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Emotions Have Anatomy (Becoming Aware of Our Emotions)

Written by Erica Lucero, MSW Co-written and Edited by Magnolia Heaton, LCSW This article serves as an intro to support people in becoming aware of their emotions. Did you know that our emotions have their own anatomy? Emotions are very complex and can impact the way we think, feel and how we react to situations. Each emotion we experience sends our brain signals that stimulate a response and then trigger our thoughts, the sensations in our body, how the emotion makes us feel, and the urges when we have that are coupled with these feelings. It’s the old adage in psychology of “things that wire together fire together,” meaning that neurons (nervous system cells) are so interrelated, they impact many of the body systems at the same time, because the body is so interconnected.

Let’s think of an emotion and work through the anatomy. Think of the emotion and the feeling of being “sad.” When you are sad, what thoughts do you have? They may be thoughts such as “I never do anything right” or “I will never be good enough”. Our thoughts are prompted by the emotions we have. Take a deep breath. Now think about what sensations you have in your body when you are sad. You may feel heaviness in your shoulders, tightness in your chest, or stomach cramping. Pay attention to where you feel emotions in your body. Take a deep breath. Lastly, think about the urges you have with this emotion. When you think of sadness, what urges do you get? You may feel tired and want to sleep or you may have urges to cry. These are all part of the anatomy of emotion.

Our brain plays a crucial role in how we experience emotions. Being aware of how our emotions impact thoughts, feelings, sensations, and urges can serve as a tool to help bring self-awareness and emotional regulation. (Emotional regulation means being able to manage our feelings so that we can accomplish the goals and tasks we still need to accomplish, despite feeling our strong feelings).

Being self-aware of our emotions helps us understand why they make us feel the way they do. When we understand our emotions, we can begin to identify our reactions and urges when we are triggered. Often our emotions may cause us to have an immediate reaction that may sometimes not be helpful. When we are aware of our emotions, we can begin to identify why we are getting the urge to react and slow down the response so that we think through the emotion before we act. Lastly, being aware of our emotions helps us with communication as we are able to think through what we are thinking, feeling so that our urges do not take over and we can effectively express ourselves.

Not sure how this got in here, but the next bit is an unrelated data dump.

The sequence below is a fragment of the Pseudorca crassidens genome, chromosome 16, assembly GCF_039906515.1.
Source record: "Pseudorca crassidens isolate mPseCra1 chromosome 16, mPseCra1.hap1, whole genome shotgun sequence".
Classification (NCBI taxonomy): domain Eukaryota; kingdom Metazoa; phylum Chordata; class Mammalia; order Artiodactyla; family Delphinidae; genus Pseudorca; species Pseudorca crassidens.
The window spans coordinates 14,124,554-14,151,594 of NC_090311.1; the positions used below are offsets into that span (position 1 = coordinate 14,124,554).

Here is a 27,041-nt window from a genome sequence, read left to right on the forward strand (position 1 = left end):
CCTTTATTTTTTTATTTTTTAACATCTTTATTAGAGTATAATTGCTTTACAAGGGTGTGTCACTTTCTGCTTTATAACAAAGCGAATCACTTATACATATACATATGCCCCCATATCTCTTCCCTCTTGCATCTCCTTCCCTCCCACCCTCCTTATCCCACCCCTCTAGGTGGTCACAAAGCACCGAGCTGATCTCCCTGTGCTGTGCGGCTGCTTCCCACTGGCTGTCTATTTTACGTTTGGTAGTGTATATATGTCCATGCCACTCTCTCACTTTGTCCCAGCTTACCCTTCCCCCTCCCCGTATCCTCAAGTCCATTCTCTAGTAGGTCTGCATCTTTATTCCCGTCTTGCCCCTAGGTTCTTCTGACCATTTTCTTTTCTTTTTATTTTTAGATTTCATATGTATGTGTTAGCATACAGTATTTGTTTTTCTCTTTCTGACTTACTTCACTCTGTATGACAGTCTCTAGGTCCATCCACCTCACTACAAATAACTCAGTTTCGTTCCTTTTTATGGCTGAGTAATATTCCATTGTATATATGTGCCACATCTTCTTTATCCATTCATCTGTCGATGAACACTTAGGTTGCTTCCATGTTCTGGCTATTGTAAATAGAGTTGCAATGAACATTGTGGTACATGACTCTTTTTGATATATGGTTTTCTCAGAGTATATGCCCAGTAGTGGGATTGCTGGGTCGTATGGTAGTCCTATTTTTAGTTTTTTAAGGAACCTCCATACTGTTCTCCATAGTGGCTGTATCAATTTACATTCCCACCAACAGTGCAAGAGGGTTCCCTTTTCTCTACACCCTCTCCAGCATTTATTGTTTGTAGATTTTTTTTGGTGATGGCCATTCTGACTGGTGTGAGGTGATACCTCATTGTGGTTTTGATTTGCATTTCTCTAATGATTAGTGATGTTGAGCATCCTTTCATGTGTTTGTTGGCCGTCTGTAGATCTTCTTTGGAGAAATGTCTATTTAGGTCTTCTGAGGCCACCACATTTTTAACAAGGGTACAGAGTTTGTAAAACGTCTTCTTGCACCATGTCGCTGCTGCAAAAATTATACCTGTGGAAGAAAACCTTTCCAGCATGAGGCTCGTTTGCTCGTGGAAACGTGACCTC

Trauma can feel very overwhelming because so many reactions, triggers, and responses wire and fire together. When we start to pay attention, we are able to start to make small shifts in our lives. When we do this, the small shifts add up and, over time, the trauma doesn’t feel as overwhelming.

Here is where you can get started in developing an awareness to your emotions:

There are many mindfulness meditations you can try online.

  • Self-reflection each day can be helpful in identifying your emotions. We can stop and pay attention to what we are feeling in our body through noticing what are our thoughts are and what our associated urges are. Keeping a journal can be a way to fully think through your emotions to become more aware of what you are feeling. Ultimately, this helps us identify patterns. Once we have patterns, we can start to shift our behaviors and our thoughts.

  • Seek therapeutic support. Integrating emotion-focused therapy can help guide you in developing self-awareness and emotion regulation.

Reference: Emotion Focused Therapy EET Eight-Session Protocol

#CBT #EFIT #EEFT #therapy #selfcare #selfawareness #emotions #selfregulation #PTSD #CPTSD Like this Blog Post? Give it a Like. If you have questions or would like to see specific topics, please leave a comment.

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